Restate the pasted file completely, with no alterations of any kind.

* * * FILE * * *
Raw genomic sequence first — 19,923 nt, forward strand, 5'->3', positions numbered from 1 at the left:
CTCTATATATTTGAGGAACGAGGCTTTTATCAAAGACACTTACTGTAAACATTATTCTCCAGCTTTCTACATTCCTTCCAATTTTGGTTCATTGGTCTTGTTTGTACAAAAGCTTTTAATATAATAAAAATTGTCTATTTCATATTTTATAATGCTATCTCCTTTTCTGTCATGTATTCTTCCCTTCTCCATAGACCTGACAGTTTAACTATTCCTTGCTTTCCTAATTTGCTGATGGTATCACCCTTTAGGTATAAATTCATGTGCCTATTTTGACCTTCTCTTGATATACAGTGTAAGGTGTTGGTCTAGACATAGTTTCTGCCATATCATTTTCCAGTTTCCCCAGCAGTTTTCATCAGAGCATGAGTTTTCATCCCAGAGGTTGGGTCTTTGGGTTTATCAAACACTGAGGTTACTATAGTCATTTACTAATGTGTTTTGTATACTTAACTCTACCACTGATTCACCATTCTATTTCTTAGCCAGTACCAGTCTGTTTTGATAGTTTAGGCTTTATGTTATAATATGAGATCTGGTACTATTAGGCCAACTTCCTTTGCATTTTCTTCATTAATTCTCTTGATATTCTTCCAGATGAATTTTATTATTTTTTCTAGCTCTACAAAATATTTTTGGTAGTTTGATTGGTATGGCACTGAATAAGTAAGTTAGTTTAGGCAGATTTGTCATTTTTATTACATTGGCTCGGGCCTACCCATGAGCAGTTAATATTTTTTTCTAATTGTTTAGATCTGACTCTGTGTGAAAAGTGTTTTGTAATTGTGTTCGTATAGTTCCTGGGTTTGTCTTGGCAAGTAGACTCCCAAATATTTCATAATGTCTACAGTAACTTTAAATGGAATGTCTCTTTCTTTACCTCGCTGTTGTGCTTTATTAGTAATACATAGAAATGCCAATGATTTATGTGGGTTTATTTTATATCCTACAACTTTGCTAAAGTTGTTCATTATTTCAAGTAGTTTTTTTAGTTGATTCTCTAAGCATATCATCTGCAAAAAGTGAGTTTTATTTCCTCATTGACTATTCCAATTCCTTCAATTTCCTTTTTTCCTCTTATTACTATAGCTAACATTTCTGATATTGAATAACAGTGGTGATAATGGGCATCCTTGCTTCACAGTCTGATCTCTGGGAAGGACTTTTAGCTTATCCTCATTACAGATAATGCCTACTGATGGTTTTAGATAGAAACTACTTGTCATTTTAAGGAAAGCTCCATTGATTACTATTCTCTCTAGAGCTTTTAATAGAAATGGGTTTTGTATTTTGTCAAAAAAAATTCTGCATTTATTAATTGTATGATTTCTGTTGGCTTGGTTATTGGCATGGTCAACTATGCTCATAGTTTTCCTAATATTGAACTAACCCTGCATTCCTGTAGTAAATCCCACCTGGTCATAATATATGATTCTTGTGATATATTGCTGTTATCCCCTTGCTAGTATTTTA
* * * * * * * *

Raw genomic sequence first — 19,923 nt, forward strand, 5'->3', positions numbered from 1 at the left:
CTCTATATATTTGAGGAACGAGGCTTTTATCAAAGACACTTACTGTAAACATTATTCTCCAGCTTTCTACATTCCTTCCAATTTTGGTTCATTGGTCTTGTTTGTACAAAAGCTTTTAATATAATAAAAATTGTCTATTTCATATTTTATAATGCTATCTCCTTTTCTGTCATGTATTCTTCCCTTCTCCATAGACCTGACAGTTTAACTATTCCTTGCTTTCCTAATTTGCTGATGGTATCACCCTTTAGGTATAAATTCATGTGCCTATTTTGACCTTCTCTTGATATACAGTGTAAGGTGTTGGTCTAGACATAGTTTCTGCCATATCATTTTCCAGTTTCCCCAGCAGTTTTCATCAGAGCATGAGTTTTCATCCCAGAGGTTGGGTCTTTGGGTTTATCAAACACTGAGGTTACTATAGTCATTTACTAATGTGTTTTGTATACTTAACTCTACCACTGATTCACCATTCTATTTCTTAGCCAGTACCAGTCTGTTTTGATAGTTTAGGCTTTATGTTATAATATGAGATCTGGTACTATTAGGCCAACTTCCTTTGCATTTTCTTCATTAATTCTCTTGATATTCTTCCAGATGAATTTTATTATTTTTTCTAGCTCTACAAAATATTTTTGGTAGTTTGATTGGTATGGCACTGAATAAGTAAGTTAGTTTAGGCAGATTTGTCATTTTTATTACATTGGCTCGGGCCTACCCATGAGCAGTTAATATTTTTTTCTAATTGTTTAGATCTGACTCTGTGTGAAAAGTGTTTTGTAATTGTGTTCGTATAGTTCCTGGGTTTGTCTTGGCAAGTAGACTCCCAAATATTTCATAATGTCTACAGTAACTTTAAATGGAATGTCTCTTTCTTTACCTCGCTGTTGTGCTTTATTAGTAATACATAGAAATGCCAATGATTTATGTGGGTTTATTTTATATCCTACAACTTTGCTAAAGTTGTTCATTATTTCAAGTAGTTTTTTTAGTTGATTCTCTAAGCATATCATCTGCAAAAAGTGAGTTTTATTTCCTCATTGACTATTCCAATTCCTTCAATTTCCTTTTTTCCTCTTATTACTATAGCTAACATTTCTGATATTGAATAACAGTGGTGATAATGGGCATCCTTGCTTCACAGTCTGATCTCTGGGAAGGACTTTTAGCTTATCCTCATTACAGATAATGCCTACTGATGGTTTTAGATAGAAACTACTTGTCATTTTAAGGAAAGCTCCATTGATTACTATTCTCTCTAGAGCTTTTAATAGAAATGGGTTTTGTATTTTGTCAAAAAAAATTCTGCATTTATTAATTGTATGATTTCTGTTGGCTTGGTTATTGGCATGGTCAACTATGCTCATAGTTTTCCTAATATTGAACTAACCCTGCATTCCTGTAGTAAATCCCACCTGGTCATAATATATGATTCTTGTGATATATTGCTGTTATCCCCTTGCTAGTATTTTA